Napoleon declared that "an army marches on its stomach." Gen. Omar Bradley said, "Amateurs talk strategy, professionals talk logistics." Successful military commanders have long recognized that few requirements rank higher in wartime than the need to maintain reliable supply lines.
Nowhere is that adage more relevant than in Afghanistan, a landlocked country flanked by hostile or wary neighbors. The shipment of supplies and equipment to U.S. and allied forces in Afghanistan over the past 10 years has been handicapped by high costs, pilferage and the threat of ambush.
"Look at the geography of getting things into Afghanistan," says Derek Mitchell, who until recently was the principal deputy assistant secretary of defense for Asian and Pacific security affairs. "Look at the countries that surround [Afghanistan], the nature of their relationships and the distance from the United States."
Logistics Challenge Of A Generation
To the west of Afghanistan lies Iran. Pakistan, politically unstable and home to a ruthless Taliban movement, lies on the south and east, across a mountainous border. It is no wonder that the shipment of supplies and equipment to U.S. forces in Afghanistan has been a source of headaches throughout the 10 years the United States has been engaged there.
"This is the logistics challenge of our generation," says Vice Adm. Mark Harnitchek, deputy commander of the U.S. military's Transportation Command, and a student of military logistics history. "The challenge of my father's generation was escorting convoys across the north Atlantic when we didn't know how to do that very well. Convoys in 1943 would lose 16 of their 32 ships. The Army had their challenge supplying Patton in his race across France, keeping him resupplied. Supporting operations in Afghanistan is our generational challenge."
For the first seven years of the war in Afghanistan, almost all supplies and equipment were shipped by sea to the Pakistani port of Karachi. From there, they were trucked overland to Afghanistan, through parts of Pakistan effectively controlled by the Taliban.
In 2008, according to Harnitchek, the U.S. military lost as much as 15 percent of its supplies in those areas due to ambushes and theft. Establishing another supply route became a top priority.
When President Obama decided to surge 30,000 additional troops into Afghanistan, the use of alternative routes became all the more critical, notes Mitchell.
"Given that President Obama was looking to move things even more rapidly in the surge, we needed more routes, more redundancy, more flexibility," he says.
Finding Ways Around Pakistan
It was against this background that military planners developed what came to be known as the Northern Distribution Network, a variety of routes from Europe across Central Asia, and into Afghanistan from the north. The routes all avoided transit through Pakistan.
The first pathway was across the Caucasus region and Central Asia, largely on rail lines. Routes were later added from Iraq through Turkey and then to the east. Routes originate in each of the major Baltic ports (Tallinn in Estonia, Riga in Latvia, and Klaipeda in Lithuania) and continue through Belarus. One new route begins in Vladivostok on Russia's Pacific coast and extends through Siberia.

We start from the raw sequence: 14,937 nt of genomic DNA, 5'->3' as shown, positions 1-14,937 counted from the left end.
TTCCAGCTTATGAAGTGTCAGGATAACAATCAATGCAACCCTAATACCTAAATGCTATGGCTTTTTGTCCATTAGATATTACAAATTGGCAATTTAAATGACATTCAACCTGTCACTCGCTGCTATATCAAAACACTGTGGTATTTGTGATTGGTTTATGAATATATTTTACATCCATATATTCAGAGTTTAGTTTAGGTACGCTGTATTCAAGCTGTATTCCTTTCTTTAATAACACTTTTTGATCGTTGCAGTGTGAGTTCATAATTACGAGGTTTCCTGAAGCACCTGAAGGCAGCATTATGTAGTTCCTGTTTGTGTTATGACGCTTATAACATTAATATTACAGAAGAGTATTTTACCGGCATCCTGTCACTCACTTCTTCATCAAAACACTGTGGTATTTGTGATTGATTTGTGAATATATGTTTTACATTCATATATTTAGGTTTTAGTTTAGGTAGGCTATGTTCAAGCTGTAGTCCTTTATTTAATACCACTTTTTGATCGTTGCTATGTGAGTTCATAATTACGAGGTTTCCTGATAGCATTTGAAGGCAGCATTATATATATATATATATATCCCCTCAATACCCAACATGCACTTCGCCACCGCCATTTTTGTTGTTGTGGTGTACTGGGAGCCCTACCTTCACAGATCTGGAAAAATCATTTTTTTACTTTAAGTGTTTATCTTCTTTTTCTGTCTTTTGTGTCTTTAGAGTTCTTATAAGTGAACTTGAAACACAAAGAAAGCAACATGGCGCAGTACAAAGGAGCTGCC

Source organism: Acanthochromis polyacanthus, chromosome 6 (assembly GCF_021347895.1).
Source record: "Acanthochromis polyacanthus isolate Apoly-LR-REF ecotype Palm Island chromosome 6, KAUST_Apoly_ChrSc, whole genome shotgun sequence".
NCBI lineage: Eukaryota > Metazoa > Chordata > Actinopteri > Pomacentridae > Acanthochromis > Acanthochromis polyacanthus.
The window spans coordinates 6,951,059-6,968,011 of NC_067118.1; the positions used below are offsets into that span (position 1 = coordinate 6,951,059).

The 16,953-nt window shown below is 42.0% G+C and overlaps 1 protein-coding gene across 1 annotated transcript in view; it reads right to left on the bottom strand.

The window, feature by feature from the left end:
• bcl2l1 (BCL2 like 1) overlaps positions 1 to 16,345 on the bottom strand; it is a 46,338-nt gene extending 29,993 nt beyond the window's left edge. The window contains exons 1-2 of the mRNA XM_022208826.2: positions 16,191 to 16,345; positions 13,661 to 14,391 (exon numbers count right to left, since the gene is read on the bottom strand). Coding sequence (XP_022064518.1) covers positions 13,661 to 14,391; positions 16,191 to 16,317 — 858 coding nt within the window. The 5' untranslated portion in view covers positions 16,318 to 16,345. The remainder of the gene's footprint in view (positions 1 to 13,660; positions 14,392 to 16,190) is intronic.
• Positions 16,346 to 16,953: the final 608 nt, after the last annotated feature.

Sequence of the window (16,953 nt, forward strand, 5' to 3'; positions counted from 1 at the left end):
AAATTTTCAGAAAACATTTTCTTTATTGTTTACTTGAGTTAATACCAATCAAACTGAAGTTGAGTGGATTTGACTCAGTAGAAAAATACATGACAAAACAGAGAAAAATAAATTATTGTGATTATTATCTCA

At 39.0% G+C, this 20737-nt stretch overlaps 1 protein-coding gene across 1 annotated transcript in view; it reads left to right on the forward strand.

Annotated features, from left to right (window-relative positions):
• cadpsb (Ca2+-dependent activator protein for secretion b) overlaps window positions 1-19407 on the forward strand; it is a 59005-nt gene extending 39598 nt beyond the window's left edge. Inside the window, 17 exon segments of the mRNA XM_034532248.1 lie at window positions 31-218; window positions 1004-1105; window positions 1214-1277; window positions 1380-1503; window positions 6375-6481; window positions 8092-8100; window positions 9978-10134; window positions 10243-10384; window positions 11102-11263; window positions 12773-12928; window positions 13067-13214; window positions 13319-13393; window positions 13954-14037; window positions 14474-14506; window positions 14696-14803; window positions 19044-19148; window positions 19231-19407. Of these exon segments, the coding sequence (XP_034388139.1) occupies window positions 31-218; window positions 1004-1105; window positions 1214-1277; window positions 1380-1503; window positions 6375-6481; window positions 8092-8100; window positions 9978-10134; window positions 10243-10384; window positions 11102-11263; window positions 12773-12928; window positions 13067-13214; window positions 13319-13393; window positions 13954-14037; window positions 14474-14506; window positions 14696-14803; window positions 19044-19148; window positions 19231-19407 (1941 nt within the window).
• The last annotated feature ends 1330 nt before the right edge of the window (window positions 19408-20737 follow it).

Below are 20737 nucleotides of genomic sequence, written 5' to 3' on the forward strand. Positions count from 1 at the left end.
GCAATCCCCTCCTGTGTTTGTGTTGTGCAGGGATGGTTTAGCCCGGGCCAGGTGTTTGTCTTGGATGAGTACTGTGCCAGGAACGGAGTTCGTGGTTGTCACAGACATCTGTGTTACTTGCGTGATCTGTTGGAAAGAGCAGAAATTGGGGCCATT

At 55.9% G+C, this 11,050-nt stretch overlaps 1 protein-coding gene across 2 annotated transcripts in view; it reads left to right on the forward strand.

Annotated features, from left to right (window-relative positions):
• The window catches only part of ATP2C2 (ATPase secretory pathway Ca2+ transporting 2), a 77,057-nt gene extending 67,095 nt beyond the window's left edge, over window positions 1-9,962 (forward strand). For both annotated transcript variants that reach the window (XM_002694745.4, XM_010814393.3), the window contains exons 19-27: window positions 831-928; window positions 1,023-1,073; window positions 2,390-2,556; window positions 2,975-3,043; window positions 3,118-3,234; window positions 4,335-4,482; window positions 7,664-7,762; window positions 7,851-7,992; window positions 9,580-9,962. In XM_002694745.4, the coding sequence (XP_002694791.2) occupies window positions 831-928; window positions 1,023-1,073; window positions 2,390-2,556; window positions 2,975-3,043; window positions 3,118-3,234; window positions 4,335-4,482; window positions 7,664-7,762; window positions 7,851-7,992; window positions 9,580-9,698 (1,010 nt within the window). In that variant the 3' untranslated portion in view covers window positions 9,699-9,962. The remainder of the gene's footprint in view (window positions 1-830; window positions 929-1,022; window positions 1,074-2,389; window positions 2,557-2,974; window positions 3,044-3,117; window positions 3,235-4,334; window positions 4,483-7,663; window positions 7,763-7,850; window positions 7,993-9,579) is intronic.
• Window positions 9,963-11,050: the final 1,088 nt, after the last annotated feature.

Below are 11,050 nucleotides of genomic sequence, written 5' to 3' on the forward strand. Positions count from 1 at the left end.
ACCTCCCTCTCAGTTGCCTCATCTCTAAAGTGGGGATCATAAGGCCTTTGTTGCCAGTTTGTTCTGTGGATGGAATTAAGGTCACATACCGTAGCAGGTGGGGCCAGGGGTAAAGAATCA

"The other big change is that we are doing a lot of trucking," says Harnitchek, "all the way from Germany to Bishkek in Kyrgyzstan, and then south through Tajikistan into Afghanistan."
Under agreements negotiated with the governments of all countries involved in the Northern Distribution Network (NDN), the cargo is restricted to nonlethal equipment. Armored vehicles can be shipped, but only after their weaponry has been removed. The importance of the northern routes is, nevertheless, growing.
Of all nonlethal supplies coming over land into Afghanistan now, almost half arrive via the northern routes. According to Pentagon officials, the goal is to be able to bring 75 percent of that equipment into Afghanistan from the north.
The disruption of supply shipments through Pakistan has diminished since 2008, but the danger still exists, especially with the rise of anti-U.S. sentiment in Pakistan in the aftermath of the Osama bin Laden raid in May.
"Given what happened in our relations with Pakistan over the past year and how unstable that relationship is, having that [northern route] as a contingency is a relief for the U.S. military," says Andrew Kuchins, an analyst with the Center for Strategic and International Studies who has written extensively about the NDN.
Future Of The Northern Routes
The surge of troops and equipment into Afghanistan has mostly ended, but before long, there will be a flow out of the country. The NDN was established as a one-way route, from Europe into Afghanistan, but U.S. officials are now negotiating for permission to use the route in reverse.
"As we start to move forces out over time, we also need multiple places to pull forces out," says Mitchell, who recently became the Obama administration's special envoy to Myanmar, also known as Burma. "That means the NDN will become more and more important to our operation."
There is one downside to the northern routes, however. Bringing supplies overland on trucks and railroads all the way from Europe and across Central Asia costs two or three times as much as shipping them by sea and moving them up through Pakistan.
"Cost is a huge issue, obviously, for anything we're doing in the [Defense] Department and the government right now," says Mitchell. "But obviously the protection of our forces and the ability to achieve our mission is also extraordinarily important, so we need to balance the cost with the urgent requirements on the ground."
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